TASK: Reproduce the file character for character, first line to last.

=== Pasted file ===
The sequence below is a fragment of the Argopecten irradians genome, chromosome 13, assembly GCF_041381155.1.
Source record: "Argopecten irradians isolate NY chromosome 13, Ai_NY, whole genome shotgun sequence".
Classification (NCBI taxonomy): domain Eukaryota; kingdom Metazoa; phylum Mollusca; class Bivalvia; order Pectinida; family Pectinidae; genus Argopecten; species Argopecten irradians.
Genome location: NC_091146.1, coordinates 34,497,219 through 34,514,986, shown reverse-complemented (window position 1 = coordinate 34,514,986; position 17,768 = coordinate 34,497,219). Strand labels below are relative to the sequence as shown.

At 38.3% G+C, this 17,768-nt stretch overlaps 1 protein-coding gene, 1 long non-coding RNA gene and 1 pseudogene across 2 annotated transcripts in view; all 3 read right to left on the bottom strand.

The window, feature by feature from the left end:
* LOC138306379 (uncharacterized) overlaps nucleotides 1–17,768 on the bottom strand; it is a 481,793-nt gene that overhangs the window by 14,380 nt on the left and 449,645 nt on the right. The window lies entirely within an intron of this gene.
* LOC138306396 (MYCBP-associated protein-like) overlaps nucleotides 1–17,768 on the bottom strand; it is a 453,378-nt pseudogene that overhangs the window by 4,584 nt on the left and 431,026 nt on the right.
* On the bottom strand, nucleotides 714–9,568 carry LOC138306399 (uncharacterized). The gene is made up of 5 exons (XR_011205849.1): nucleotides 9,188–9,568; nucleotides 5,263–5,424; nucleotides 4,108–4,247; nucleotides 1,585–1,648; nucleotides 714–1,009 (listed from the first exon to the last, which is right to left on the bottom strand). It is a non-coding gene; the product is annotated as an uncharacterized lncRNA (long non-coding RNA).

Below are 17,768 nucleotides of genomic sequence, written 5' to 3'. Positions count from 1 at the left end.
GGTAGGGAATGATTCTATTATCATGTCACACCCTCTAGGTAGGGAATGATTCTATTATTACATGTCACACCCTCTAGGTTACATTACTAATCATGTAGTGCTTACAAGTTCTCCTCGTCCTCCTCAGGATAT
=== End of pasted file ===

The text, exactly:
The sequence below is a fragment of the Argopecten irradians genome, chromosome 13, assembly GCF_041381155.1.
Source record: "Argopecten irradians isolate NY chromosome 13, Ai_NY, whole genome shotgun sequence".
Classification (NCBI taxonomy): domain Eukaryota; kingdom Metazoa; phylum Mollusca; class Bivalvia; order Pectinida; family Pectinidae; genus Argopecten; species Argopecten irradians.
Genome location: NC_091146.1, coordinates 34,497,219 through 34,514,986, shown reverse-complemented (window position 1 = coordinate 34,514,986; position 17,768 = coordinate 34,497,219). Strand labels below are relative to the sequence as shown.

At 38.3% G+C, this 17,768-nt stretch overlaps 1 protein-coding gene, 1 long non-coding RNA gene and 1 pseudogene across 2 annotated transcripts in view; all 3 read right to left on the bottom strand.

The window, feature by feature from the left end:
* LOC138306379 (uncharacterized) overlaps nucleotides 1–17,768 on the bottom strand; it is a 481,793-nt gene that overhangs the window by 14,380 nt on the left and 449,645 nt on the right. The window lies entirely within an intron of this gene.
* LOC138306396 (MYCBP-associated protein-like) overlaps nucleotides 1–17,768 on the bottom strand; it is a 453,378-nt pseudogene that overhangs the window by 4,584 nt on the left and 431,026 nt on the right.
* On the bottom strand, nucleotides 714–9,568 carry LOC138306399 (uncharacterized). The gene is made up of 5 exons (XR_011205849.1): nucleotides 9,188–9,568; nucleotides 5,263–5,424; nucleotides 4,108–4,247; nucleotides 1,585–1,648; nucleotides 714–1,009 (listed from the first exon to the last, which is right to left on the bottom strand). It is a non-coding gene; the product is annotated as an uncharacterized lncRNA (long non-coding RNA).

Below are 17,768 nucleotides of genomic sequence, written 5' to 3'. Positions count from 1 at the left end.
GGTAGGGAATGATTCTATTATCATGTCACACCCTCTAGGTAGGGAATGATTCTATTATTACATGTCACACCCTCTAGGTTACATTACTAATCATGTAGTGCTTACAAGTTCTCCTCGTCCTCCTCAGGATAT